Remote learning was tough for most students, but it was especially hard on the youngest ones, as any parent who tried to guide a 5-year-old through Zoom-based kindergarten can attest.
But for Annie George-Puskar, Ph.D., an assistant professor of curriculum and teaching at the Graduate School of Education (GSE), there was a silver lining to the way education was conducted during the pandemic. It brought into sharp relief the ways that teachers can work with caregivers to help students transition into new learning environments.
Listening to Early-Childhood Educators
Those teacher-caregiver relationships are the focus of George-Puskar’s study, “Early Childhood Educators’ Perspectives on Child & Family Transitions into Preschool in NYC,” which was published on May 17 by the NYC Early Childhood Research Network.
It was almost a very different study. With a grant from the GSE dean’s office and the Early Childhood Research Network, George-Puskar had been set to study the ways special education students made the transition into preschool. But the onset of the COVID-19 pandemic in March 2020 and the shift to online learning forced her to change her research.
“The pandemic really shifted my focus to teacher-parent relationships rather than teacher-child relationships,” said George-Puskar.
“We talk so much about child readiness in terms of academic and social skills, and self-help skills, but how are you really gauging if parents are ready to send their kids to school? And how can you work with parents to communicate more effectively as you support them and caregivers in this transition?”
George-Puskar had already specialized in the transitions that students make as they enter pre-school when she joined GSE in 2019. It was a particularly timely area of study, as New York City had launched its “3-K for all” pre-k program five years earlier.
For this study, she worked with the New York City Department of Education’s division of early childhood education and early childhood professionals from private schools to embark on a survey that was not just limited to special education. The questions focused on what technologies teachers used during the pandemic to communicate with parents, and how they affected the transition into preschool.
Examples of the questions in the survey included: “Thinking about the transition into your classroom, how do you know a transition is successful for a child and family?” as well as “What are the biggest challenges to successful transitions into your classroom/program?” and “Thinking about the experience from last year to what you did this year around the transition, what is the biggest difference?”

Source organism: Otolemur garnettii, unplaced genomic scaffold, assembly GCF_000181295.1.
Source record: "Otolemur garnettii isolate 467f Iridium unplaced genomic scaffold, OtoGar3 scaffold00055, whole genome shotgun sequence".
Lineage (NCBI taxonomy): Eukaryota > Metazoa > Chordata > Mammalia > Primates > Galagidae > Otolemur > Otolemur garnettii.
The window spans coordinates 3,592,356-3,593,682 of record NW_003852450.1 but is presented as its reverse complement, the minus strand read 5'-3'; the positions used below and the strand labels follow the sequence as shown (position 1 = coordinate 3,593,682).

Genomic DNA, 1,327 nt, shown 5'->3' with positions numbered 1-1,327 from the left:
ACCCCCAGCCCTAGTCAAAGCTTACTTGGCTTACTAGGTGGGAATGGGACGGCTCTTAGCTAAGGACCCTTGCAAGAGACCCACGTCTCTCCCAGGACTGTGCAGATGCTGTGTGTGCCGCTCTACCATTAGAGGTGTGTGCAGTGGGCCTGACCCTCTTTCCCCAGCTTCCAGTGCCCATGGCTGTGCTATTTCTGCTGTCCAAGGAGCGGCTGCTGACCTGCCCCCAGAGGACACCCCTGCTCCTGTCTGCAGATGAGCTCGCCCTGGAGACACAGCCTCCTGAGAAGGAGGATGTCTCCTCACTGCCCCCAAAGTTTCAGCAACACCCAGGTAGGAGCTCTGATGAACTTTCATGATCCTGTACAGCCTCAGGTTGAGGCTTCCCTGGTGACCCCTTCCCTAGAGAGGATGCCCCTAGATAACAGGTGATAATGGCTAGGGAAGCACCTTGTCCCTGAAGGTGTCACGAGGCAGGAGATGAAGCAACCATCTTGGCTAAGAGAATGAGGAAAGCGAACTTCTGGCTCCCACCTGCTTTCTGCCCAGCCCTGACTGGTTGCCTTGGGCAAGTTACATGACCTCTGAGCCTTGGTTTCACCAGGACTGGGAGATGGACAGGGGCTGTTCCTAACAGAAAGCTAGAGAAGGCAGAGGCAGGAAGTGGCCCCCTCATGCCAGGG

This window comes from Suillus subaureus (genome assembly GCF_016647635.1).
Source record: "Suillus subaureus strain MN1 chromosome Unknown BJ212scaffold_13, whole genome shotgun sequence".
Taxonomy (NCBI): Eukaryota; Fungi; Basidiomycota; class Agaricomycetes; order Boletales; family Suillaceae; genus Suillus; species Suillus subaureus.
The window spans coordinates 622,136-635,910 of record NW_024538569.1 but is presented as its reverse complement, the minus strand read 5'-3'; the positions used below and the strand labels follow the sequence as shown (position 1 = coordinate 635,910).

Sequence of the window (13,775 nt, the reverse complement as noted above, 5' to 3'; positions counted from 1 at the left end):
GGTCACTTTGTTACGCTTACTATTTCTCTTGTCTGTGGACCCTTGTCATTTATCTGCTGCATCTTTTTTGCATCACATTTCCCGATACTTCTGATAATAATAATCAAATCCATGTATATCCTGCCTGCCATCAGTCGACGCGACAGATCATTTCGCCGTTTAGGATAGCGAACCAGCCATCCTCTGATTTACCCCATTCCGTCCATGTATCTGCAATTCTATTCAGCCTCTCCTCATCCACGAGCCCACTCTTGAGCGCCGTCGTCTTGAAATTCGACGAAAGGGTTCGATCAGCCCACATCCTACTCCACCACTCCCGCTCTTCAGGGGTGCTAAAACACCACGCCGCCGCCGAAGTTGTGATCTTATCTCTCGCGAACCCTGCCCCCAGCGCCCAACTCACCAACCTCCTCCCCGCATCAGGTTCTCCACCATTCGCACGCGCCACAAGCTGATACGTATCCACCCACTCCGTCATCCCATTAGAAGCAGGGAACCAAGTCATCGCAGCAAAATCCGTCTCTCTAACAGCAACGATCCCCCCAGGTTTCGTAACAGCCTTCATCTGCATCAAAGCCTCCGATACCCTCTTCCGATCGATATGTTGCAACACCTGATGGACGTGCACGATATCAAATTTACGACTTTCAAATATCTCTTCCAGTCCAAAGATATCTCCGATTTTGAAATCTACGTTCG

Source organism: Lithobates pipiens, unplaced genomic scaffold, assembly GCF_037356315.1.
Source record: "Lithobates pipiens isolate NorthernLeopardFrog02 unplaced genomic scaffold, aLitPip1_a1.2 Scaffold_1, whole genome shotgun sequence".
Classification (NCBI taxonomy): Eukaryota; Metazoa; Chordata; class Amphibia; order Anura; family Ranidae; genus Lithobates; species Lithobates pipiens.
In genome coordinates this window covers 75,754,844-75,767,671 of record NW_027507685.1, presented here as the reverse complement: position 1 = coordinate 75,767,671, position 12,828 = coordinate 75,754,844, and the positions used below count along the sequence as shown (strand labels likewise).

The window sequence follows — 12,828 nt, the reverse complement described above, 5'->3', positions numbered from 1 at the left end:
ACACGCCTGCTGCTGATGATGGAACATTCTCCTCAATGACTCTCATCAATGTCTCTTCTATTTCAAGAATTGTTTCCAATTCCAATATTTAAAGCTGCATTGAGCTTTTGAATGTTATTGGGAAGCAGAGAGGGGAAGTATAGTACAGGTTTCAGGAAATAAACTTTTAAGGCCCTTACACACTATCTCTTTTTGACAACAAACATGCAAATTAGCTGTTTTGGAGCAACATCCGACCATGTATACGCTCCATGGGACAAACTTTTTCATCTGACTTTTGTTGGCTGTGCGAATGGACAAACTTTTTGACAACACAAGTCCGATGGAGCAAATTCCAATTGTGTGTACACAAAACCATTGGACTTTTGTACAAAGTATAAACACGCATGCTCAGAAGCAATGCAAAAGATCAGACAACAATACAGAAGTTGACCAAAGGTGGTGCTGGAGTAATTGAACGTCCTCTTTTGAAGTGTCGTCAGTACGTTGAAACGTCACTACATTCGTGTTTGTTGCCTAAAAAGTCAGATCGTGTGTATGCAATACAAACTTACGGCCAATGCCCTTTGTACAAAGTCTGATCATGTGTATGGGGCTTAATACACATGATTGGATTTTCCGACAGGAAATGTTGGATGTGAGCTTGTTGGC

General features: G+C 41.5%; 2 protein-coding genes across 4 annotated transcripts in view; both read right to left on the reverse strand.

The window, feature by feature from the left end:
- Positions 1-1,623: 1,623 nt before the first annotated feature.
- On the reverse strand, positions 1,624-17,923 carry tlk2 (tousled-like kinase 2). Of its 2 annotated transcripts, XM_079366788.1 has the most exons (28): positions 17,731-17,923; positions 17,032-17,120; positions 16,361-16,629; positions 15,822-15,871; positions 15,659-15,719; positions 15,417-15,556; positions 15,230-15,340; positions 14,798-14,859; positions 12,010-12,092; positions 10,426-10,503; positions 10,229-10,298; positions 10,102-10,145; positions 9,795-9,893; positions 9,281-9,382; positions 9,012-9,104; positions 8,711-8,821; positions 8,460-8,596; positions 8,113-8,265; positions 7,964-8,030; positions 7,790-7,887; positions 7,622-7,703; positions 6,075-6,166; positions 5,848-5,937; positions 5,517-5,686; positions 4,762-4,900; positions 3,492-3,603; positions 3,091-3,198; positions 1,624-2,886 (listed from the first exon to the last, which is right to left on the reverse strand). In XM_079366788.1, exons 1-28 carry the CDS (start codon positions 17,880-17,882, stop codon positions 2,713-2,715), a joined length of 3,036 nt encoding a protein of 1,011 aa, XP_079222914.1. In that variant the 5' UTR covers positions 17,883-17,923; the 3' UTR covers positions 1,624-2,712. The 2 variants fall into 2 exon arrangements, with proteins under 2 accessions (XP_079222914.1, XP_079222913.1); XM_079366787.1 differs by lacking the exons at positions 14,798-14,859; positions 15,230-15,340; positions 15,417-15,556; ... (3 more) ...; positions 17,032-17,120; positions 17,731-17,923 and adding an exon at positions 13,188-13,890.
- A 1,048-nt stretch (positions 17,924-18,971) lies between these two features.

In all, she and her study co-author Jill Gandhi, Ph.D., received 327 responses from schools from all five boroughs. Researchers also spoke with 20 respondents in follow-up interviews.
Effective Communication with Caregivers
“One of the things that we asked quite a bit about is the amount and type of communication that happened prior to a child starting on the first day,” George-Puskar said.
The biggest barrier to reaching families is ineffective communication, she said, so one of the best practices recommended is using communication technology they learned to use during the pandemic.
“The teachers who had had professional development [about 45%]were really creative in how they used technology in the classroom to really make the child and the family feel welcome and prepared for the start of the school year.”
Whereas these teachers did things like send newsletters and emails and invited children and families to in-person or virtual classroom tours, those who hadn’t received training tended to only reach out to parents when there was a problem.
“Only making calls when something’s wrong is not a great way to collaborate with parents, or make them feel good about what’s going on in the classroom,” she said.
“So, using those communicative and collaborative practices to establish a rapport with families is what we need to focus on for those teachers.”
George-Puskar became interested in working with children with disabilities when she was an undergraduate and even wrote her master’s thesis on how kids on the autism spectrum learn through different levels of play. Working with the family of a boy who was diagnosed with autism at three years old, she saw the stressors that are placed on parents as they navigate education and service systems.
“I also realized that I study transitions because I don’t like them,” she said laughing.
“I have a hard time with transitions, so it’s a helpful outlet for me to say, ‘How can we make this easier on parents and caregivers, including myself?”
Developing Leaders at All Levels
In addition to transitions and play-based learning, George-Puskar studies leadership development in early childhood special education. Last September, she co-hosted a panel workshop at the Integrating Research and Practice in Early Childhood Intervention conference in Chicago.
Her goal is to take lessons about leadership from the business world and organizational psychology and apply them to education.
“When we talk about educational leaders, it kind of equates to administrative leaders and school building leaders,” she said.
“But I really want to emphasize how you can develop leaders at all levels, as teachers and assistant teachers in the classroom, and as students preparing to become teachers. You don’t have to have a title to be a good leader.”